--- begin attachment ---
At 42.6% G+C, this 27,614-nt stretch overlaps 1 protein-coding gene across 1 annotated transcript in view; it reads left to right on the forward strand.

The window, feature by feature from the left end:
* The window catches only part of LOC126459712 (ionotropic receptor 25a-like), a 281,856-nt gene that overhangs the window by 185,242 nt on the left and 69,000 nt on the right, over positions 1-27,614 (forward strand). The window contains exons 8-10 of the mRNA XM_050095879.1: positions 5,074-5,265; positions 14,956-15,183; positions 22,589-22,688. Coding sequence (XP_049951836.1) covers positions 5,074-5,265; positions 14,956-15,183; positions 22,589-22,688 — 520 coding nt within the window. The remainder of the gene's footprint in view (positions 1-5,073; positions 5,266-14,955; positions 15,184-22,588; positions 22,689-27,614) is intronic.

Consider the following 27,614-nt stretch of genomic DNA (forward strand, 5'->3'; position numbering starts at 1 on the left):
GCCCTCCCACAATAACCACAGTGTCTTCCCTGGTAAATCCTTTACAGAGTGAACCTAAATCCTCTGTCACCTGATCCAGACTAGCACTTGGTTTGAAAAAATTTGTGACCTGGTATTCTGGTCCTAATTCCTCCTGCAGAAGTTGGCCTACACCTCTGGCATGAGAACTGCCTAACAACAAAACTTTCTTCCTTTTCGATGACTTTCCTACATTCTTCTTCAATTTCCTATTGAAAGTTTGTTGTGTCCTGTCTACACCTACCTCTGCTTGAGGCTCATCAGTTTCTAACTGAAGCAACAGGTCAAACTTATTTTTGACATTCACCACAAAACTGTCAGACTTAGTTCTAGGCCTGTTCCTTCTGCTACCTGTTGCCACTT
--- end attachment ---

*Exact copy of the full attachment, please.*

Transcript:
At 42.6% G+C, this 27,614-nt stretch overlaps 1 protein-coding gene across 1 annotated transcript in view; it reads left to right on the forward strand.

The window, feature by feature from the left end:
* The window catches only part of LOC126459712 (ionotropic receptor 25a-like), a 281,856-nt gene that overhangs the window by 185,242 nt on the left and 69,000 nt on the right, over positions 1-27,614 (forward strand). The window contains exons 8-10 of the mRNA XM_050095879.1: positions 5,074-5,265; positions 14,956-15,183; positions 22,589-22,688. Coding sequence (XP_049951836.1) covers positions 5,074-5,265; positions 14,956-15,183; positions 22,589-22,688 — 520 coding nt within the window. The remainder of the gene's footprint in view (positions 1-5,073; positions 5,266-14,955; positions 15,184-22,588; positions 22,689-27,614) is intronic.

Consider the following 27,614-nt stretch of genomic DNA (forward strand, 5'->3'; position numbering starts at 1 on the left):
GCCCTCCCACAATAACCACAGTGTCTTCCCTGGTAAATCCTTTACAGAGTGAACCTAAATCCTCTGTCACCTGATCCAGACTAGCACTTGGTTTGAAAAAATTTGTGACCTGGTATTCTGGTCCTAATTCCTCCTGCAGAAGTTGGCCTACACCTCTGGCATGAGAACTGCCTAACAACAAAACTTTCTTCCTTTTCGATGACTTTCCTACATTCTTCTTCAATTTCCTATTGAAAGTTTGTTGTGTCCTGTCTACACCTACCTCTGCTTGAGGCTCATCAGTTTCTAACTGAAGCAACAGGTCAAACTTATTTTTGACATTCACCACAAAACTGTCAGACTTAGTTCTAGGCCTGTTCCTTCTGCTACCTGTTGCCACTT